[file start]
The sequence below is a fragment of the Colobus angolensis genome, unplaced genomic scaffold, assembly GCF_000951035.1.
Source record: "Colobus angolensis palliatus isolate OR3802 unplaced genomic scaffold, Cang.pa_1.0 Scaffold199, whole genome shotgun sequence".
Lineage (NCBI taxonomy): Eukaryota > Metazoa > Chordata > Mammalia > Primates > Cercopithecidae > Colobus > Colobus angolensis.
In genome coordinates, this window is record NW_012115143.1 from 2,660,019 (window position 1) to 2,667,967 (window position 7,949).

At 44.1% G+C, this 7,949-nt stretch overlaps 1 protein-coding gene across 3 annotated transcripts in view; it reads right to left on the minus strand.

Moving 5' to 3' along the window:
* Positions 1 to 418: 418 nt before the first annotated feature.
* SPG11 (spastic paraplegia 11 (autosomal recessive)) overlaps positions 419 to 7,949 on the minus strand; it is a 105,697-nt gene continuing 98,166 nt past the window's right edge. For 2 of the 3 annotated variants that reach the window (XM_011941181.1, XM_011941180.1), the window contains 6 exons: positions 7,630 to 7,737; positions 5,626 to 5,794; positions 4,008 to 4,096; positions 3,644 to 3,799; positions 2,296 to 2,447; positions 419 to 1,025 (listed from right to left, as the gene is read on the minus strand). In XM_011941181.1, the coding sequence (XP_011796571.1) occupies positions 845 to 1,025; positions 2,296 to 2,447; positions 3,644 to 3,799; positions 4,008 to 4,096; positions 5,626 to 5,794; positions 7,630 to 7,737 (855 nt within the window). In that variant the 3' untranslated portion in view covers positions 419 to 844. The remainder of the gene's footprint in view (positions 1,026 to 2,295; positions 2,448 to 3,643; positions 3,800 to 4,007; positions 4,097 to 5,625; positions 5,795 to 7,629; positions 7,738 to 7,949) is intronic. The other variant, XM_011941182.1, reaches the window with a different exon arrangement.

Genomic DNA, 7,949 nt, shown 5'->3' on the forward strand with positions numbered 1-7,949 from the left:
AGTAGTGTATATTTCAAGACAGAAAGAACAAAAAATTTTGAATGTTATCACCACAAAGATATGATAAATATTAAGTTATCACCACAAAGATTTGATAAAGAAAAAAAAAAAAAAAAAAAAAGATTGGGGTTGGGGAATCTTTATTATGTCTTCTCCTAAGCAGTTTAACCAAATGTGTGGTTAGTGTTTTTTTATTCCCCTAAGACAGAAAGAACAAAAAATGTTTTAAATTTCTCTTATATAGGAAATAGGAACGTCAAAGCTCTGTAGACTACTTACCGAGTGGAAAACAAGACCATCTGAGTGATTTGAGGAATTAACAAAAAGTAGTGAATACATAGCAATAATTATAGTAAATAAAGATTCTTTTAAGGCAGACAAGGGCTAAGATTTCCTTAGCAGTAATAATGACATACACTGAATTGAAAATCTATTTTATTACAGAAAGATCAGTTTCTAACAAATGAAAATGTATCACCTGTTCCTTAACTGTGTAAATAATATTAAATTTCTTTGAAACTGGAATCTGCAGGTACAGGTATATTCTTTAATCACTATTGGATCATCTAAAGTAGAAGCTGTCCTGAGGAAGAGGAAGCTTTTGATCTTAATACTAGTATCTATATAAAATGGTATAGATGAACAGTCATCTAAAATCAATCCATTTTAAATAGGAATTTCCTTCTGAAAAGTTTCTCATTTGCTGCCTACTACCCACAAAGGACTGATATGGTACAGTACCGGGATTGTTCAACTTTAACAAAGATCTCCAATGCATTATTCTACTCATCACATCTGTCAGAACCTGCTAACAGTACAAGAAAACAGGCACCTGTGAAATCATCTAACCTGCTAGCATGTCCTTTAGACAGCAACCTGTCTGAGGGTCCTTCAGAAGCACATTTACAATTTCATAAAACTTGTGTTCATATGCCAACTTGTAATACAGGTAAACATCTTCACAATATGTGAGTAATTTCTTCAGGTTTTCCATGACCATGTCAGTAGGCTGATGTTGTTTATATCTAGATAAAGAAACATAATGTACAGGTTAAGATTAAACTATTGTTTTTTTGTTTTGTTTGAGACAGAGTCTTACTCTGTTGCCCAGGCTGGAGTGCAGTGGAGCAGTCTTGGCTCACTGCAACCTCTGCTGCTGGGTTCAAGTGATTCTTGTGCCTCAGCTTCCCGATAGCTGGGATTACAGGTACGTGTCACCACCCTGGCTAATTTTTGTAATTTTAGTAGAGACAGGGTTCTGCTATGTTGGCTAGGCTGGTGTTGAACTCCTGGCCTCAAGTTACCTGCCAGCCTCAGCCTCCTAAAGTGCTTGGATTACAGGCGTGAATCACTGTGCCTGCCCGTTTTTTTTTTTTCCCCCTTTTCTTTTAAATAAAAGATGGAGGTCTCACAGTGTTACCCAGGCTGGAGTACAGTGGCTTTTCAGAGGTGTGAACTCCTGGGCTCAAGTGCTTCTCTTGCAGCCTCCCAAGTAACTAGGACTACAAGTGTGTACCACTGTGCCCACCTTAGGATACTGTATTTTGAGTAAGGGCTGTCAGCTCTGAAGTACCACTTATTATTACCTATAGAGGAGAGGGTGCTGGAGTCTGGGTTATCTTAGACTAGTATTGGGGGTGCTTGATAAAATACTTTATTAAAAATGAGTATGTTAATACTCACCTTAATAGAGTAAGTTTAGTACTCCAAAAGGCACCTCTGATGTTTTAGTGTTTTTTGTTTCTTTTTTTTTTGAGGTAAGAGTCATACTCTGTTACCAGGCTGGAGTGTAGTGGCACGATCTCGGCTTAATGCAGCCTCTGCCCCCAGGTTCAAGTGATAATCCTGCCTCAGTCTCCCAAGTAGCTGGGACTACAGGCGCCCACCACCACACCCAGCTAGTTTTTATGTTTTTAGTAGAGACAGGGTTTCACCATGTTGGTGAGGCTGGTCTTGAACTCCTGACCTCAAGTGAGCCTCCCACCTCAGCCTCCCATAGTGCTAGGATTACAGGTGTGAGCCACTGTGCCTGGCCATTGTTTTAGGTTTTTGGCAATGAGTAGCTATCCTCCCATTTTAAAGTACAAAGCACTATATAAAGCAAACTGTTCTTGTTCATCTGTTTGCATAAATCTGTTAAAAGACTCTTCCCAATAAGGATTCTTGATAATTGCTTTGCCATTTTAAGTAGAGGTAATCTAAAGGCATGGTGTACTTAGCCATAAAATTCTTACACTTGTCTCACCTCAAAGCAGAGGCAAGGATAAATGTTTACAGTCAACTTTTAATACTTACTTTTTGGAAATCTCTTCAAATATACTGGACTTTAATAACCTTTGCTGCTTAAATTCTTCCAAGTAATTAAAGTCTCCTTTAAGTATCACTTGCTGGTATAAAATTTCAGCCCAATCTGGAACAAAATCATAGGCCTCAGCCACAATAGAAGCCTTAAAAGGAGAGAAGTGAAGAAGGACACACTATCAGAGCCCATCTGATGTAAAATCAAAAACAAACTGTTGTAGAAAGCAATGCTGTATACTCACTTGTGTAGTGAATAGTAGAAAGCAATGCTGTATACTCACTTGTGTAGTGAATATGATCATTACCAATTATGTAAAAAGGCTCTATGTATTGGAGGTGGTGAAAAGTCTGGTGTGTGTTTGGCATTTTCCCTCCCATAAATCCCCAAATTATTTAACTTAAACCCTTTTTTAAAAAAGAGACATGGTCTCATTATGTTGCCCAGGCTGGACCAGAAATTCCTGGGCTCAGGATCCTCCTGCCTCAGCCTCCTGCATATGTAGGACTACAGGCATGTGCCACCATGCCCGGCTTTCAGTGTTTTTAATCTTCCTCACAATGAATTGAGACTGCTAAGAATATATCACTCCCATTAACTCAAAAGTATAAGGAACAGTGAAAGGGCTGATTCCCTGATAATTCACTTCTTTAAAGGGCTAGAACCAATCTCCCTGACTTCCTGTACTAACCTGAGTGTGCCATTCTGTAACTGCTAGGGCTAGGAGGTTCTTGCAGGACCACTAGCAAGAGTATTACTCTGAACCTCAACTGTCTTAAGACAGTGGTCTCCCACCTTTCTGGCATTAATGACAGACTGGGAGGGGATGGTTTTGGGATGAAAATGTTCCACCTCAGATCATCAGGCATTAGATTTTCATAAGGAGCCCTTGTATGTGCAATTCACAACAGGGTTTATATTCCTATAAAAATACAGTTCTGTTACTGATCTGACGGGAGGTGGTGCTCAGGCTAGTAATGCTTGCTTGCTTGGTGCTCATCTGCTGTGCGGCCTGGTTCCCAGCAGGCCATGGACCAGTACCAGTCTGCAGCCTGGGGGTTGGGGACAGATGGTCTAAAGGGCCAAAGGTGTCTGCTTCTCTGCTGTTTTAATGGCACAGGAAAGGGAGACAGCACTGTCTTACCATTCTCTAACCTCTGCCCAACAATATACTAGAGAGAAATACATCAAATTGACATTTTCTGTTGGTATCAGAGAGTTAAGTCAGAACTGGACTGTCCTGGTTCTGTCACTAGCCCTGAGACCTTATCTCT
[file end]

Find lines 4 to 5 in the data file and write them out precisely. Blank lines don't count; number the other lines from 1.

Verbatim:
In genome coordinates, this window is record NW_012115143.1 from 2,660,019 (window position 1) to 2,667,967 (window position 7,949).

At 44.1% G+C, this 7,949-nt stretch overlaps 1 protein-coding gene across 3 annotated transcripts in view; it reads right to left on the minus strand.